Procrastination can make even simple tasks downright ugly. Ignore your festering oven and you'll eventually spend hours scraping off burnt pizza cheese. Put off that dentist appointment and risk an extra-long session in the chair as the hygienist scrapes away with that metal pick.
When it comes to retirement savings, the longer you wait, the bigger the bite you'll have to take out of your paycheck to catch up.
Take the recommendations produced in a study recently reported in the Journal of Financial Planning. The group of researchers crunched a whole bunch of numbers to establish recommended savings rates for people at various ages and incomes, assuming they hadn't already started saving for retirement.
Ballooning savings rates
Not surprisingly, they found that it pays to start early. They concluded that a critical shift happens between ages 35 and 40. Start accumulating your retirement nest egg after age 40, and you may have to take quite a significant bite out of your paycheck to make up their retirement shortfalls -- or rethink your retirement plans.
If you haven't started saving for retirement, take a gander at these numbers. They show the amount the authors suggest you start saving in order to replace 80% of your income (less retirement savings) in retirement. If you make $60,000 a year, the researchers suggest you save a pretty modest 12% if you begin at age 25. Start a little bit later, at age 30, and you'll have to save a manageable 15.6%.
Then the numbers really start to go up. Wait until age 35, and you'll have to save 19.6% of your income, and if you put off the task until age 40, it would serve you well to put 25.8% of your money away. If you haven't started saving by age 50, you might have have to put half of your money into those retirement accounts.
In general, the recommended savings rates in this study suggest a 45-year-old will have to save twice as much as a typical 25-year-old. A 55-year-old will have to save three times as much as that young upstart. (If you've already started saving and you're curious about the amount the study suggests you save now, you can use the formula described in Table 2.)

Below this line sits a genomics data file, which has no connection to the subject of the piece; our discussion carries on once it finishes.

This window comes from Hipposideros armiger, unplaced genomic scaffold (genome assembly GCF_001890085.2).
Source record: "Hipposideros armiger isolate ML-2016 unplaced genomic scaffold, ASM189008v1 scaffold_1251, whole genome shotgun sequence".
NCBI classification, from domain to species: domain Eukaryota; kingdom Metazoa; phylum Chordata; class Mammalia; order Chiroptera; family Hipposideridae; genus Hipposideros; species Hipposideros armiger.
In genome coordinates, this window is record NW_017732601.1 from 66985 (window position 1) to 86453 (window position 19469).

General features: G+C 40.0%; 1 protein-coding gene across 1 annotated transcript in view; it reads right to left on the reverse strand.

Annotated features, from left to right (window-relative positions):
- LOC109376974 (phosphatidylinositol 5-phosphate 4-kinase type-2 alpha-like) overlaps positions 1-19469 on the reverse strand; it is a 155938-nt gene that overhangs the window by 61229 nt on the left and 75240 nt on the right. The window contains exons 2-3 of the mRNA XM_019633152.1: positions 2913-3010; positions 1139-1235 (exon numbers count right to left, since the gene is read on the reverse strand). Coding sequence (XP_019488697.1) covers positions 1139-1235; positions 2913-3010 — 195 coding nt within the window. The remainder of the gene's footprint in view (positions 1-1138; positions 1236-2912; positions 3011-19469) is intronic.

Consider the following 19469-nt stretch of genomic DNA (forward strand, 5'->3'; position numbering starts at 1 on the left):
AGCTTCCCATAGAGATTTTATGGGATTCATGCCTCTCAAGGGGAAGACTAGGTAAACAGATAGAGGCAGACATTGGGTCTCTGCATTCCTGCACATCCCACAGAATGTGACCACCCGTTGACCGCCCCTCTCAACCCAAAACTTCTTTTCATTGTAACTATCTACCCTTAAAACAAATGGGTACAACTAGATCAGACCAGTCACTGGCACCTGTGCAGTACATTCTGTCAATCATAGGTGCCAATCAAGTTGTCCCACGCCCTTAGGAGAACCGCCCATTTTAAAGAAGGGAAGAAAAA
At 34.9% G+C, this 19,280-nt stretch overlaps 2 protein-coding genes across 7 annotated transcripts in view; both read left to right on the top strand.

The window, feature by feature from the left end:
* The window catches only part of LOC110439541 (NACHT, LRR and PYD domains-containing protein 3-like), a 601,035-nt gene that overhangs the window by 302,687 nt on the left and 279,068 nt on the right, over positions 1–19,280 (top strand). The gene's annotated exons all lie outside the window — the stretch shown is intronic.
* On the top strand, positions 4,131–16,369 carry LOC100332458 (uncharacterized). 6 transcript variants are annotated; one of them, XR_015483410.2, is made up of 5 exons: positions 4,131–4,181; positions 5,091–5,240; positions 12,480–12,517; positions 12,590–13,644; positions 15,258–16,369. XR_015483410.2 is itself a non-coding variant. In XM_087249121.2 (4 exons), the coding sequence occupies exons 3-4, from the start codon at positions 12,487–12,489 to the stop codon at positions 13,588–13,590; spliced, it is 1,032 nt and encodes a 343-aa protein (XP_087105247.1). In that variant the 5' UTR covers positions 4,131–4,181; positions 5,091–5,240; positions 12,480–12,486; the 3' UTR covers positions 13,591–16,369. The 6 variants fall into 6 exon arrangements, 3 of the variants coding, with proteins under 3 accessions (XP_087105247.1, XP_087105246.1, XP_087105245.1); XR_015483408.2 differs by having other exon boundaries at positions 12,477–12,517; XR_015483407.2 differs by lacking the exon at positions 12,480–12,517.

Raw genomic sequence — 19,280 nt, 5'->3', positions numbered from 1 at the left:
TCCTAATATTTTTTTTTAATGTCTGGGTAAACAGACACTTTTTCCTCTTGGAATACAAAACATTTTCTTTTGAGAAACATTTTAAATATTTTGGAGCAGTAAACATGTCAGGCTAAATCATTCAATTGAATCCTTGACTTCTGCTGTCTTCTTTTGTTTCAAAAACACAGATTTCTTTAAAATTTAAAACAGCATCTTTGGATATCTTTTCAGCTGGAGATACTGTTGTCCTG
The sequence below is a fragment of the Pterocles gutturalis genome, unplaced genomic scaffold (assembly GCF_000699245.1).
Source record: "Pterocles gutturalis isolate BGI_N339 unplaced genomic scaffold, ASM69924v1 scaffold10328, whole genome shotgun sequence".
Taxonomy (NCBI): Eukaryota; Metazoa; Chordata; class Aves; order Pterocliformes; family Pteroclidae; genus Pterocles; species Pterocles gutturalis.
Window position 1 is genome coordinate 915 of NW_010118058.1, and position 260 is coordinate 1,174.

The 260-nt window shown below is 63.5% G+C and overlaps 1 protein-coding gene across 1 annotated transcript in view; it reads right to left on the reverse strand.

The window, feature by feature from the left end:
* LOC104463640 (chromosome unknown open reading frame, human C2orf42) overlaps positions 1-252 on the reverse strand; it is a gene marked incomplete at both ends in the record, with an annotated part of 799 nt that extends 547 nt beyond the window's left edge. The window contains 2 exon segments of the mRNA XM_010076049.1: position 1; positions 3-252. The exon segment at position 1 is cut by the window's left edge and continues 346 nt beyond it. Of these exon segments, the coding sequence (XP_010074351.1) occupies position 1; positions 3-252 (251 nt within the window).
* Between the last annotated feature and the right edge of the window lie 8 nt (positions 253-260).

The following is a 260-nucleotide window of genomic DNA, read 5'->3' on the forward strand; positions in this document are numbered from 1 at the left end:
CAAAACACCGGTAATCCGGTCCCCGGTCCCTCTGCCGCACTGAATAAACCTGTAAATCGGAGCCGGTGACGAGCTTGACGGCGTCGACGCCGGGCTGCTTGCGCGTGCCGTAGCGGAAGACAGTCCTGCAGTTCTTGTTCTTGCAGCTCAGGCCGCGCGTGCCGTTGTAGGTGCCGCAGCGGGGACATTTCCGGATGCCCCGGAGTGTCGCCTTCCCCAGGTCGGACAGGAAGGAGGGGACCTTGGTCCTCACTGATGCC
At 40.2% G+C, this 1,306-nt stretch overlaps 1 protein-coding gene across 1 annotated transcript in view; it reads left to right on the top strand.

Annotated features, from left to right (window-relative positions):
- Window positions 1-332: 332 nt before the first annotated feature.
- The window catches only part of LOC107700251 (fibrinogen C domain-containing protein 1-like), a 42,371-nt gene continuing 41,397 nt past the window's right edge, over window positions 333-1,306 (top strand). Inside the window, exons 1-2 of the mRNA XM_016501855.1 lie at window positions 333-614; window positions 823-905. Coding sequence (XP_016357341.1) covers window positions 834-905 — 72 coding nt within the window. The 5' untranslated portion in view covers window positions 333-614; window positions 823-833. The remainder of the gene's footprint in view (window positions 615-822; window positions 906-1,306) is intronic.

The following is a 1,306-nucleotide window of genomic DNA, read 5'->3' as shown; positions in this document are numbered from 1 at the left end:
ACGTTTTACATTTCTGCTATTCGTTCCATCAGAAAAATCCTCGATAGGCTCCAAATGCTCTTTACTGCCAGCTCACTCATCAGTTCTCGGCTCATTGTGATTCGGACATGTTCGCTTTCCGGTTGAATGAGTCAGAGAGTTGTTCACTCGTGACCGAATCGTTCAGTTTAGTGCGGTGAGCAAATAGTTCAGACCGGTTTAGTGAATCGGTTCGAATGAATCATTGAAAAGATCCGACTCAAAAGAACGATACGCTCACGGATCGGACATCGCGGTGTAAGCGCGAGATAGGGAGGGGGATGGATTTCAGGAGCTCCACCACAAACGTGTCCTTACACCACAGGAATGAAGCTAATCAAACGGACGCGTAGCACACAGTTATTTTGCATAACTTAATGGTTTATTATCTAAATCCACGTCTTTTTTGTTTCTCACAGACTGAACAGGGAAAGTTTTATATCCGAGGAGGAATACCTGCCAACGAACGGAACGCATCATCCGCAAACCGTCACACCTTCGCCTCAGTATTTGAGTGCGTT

To get to these figures, the authors assume you'll retire at age 65. For simplicity's sake they also assume you'll start collecting Social Security benefits at that point, even though many people will not be eligible for their full benefits until age 67.
Older workers with higher incomes shouldn't assume it will be easier for them to make up for lost time. They will see less of their income replaced by Social Security benefits, leaving them with a greater responsibility to supply their income from their own savings.
Even if this kind of math seems a little daunting, the principle is straightforward. The sooner you start saving, the longer your money will be invested. The longer you have to invest, the more your returns can stack up year after year. Put that money in an equity index fund, and you can at least be sure you match the performance of the market while you toil away toward retirement.
If you're looking for a little more adventure, you don't have to go very far. Take a look at some companies with household names, and you might find opportunities to buy stocks with dividends that can inject a little extra power into your portfolio.
According to Jeremy Siegel's book, The Future for Investors, some everyday stocks can mean uncommon returns over the long run. Siegel singles out companies like Altria (NYSE: MO ) , Coca-Cola (NYSE: KO ) , and PepsiCo (NYSE: PEP ) as examples of well-known companies that have produced outstanding returns throughout their existence. And stocks that pay dividends are great candidates for those tax-advantaged retirement accounts you'll be opening.
Find out more about retirement accounts, savings rates, and investing strategies in the Rule Your Retirement newsletter, where reading always pays dividends.
Fool contributor Mary Dalrymple does not own stock in any company mentioned in this article. She welcomes your feedback. Coca-Cola is a Motley Fool Stock Advisor selection.The Motley Fool has a disclosure policy.